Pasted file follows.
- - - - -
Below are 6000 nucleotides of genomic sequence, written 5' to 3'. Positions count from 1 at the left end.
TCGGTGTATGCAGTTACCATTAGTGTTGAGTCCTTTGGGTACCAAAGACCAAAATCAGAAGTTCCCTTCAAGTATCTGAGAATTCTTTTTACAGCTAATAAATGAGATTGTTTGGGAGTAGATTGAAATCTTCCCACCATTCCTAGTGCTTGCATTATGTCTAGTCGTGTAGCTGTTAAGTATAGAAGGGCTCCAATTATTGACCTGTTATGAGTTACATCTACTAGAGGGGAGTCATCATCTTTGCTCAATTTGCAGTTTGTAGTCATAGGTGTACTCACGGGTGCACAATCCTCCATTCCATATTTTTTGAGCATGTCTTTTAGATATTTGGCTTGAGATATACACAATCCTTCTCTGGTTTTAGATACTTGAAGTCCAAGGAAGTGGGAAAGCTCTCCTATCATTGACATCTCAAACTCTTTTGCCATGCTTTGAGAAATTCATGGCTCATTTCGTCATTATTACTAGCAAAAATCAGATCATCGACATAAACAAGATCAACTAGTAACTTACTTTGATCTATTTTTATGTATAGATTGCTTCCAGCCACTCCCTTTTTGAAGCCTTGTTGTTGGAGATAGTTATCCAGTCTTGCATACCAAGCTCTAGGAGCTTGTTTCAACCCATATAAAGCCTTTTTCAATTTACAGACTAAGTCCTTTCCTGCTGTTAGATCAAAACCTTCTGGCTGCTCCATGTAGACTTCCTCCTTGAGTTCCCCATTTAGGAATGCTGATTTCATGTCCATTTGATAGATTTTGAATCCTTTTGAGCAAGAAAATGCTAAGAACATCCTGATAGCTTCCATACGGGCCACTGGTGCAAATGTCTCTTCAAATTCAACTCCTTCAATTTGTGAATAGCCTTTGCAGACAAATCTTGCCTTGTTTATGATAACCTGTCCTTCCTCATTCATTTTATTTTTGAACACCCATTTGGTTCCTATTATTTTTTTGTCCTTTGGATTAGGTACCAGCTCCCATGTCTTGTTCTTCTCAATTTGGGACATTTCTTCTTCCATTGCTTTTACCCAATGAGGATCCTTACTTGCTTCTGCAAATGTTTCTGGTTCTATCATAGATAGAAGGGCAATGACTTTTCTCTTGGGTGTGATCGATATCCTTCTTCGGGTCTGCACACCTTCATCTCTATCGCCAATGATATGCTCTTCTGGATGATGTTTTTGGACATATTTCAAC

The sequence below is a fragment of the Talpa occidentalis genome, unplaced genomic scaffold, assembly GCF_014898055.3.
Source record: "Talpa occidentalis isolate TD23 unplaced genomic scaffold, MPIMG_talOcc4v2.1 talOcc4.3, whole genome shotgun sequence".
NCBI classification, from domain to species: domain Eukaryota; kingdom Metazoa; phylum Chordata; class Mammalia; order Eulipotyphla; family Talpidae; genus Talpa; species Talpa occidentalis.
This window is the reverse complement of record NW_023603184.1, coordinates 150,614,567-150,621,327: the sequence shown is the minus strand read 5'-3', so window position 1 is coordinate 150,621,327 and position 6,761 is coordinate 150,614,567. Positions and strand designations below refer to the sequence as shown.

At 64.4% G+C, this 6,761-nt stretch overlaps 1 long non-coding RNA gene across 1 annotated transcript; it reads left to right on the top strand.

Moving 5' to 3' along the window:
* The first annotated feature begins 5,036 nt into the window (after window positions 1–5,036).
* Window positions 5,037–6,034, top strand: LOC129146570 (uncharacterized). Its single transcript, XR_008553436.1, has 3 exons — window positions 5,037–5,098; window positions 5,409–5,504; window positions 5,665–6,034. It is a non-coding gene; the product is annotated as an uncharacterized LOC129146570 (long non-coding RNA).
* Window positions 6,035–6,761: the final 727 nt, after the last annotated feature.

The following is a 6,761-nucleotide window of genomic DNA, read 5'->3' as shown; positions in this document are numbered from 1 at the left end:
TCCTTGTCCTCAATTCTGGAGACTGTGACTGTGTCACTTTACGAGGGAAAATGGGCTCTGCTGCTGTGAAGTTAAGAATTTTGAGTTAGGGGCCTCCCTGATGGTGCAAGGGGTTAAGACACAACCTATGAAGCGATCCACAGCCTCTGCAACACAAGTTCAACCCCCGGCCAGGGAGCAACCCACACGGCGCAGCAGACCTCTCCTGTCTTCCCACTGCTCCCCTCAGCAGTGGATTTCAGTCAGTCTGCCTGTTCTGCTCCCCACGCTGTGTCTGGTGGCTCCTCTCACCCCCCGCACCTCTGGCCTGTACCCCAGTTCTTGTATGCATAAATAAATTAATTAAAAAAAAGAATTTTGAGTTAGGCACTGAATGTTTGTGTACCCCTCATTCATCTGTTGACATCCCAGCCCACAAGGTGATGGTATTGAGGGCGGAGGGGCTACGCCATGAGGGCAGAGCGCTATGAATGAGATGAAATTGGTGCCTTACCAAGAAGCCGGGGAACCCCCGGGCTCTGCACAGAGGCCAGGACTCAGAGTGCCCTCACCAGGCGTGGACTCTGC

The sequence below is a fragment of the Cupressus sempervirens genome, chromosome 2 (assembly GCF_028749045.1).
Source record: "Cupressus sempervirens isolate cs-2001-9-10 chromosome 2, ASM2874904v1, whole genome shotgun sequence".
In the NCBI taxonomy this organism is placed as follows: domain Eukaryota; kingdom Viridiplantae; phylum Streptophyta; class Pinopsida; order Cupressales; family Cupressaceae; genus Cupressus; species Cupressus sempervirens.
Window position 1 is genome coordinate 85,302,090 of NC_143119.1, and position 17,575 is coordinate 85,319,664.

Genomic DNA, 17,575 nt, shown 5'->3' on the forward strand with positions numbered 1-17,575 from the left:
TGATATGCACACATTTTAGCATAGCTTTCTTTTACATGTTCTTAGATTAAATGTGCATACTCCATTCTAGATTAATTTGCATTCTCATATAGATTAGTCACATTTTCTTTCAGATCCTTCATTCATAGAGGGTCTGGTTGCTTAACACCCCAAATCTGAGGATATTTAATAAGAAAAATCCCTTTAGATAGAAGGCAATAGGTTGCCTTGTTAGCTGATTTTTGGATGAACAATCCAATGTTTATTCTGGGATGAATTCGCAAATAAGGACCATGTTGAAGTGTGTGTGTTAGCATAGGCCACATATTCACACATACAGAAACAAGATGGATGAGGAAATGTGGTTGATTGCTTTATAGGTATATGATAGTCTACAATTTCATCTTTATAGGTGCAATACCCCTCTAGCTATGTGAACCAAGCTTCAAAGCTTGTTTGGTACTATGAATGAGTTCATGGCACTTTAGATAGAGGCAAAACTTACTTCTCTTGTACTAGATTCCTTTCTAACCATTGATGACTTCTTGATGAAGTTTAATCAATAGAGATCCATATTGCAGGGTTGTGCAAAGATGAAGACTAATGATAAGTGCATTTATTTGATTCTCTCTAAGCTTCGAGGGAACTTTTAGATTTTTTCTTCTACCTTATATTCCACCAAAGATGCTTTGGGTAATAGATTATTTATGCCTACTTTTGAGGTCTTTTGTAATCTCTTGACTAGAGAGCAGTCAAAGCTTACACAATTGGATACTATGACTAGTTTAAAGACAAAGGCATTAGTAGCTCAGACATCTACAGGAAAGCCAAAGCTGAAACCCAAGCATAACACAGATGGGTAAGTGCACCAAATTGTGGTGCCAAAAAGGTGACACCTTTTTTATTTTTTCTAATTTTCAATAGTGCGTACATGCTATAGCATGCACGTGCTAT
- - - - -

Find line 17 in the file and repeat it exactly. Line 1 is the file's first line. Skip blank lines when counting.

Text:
Window position 1 is genome coordinate 85,302,090 of NC_143119.1, and position 17,575 is coordinate 85,319,664.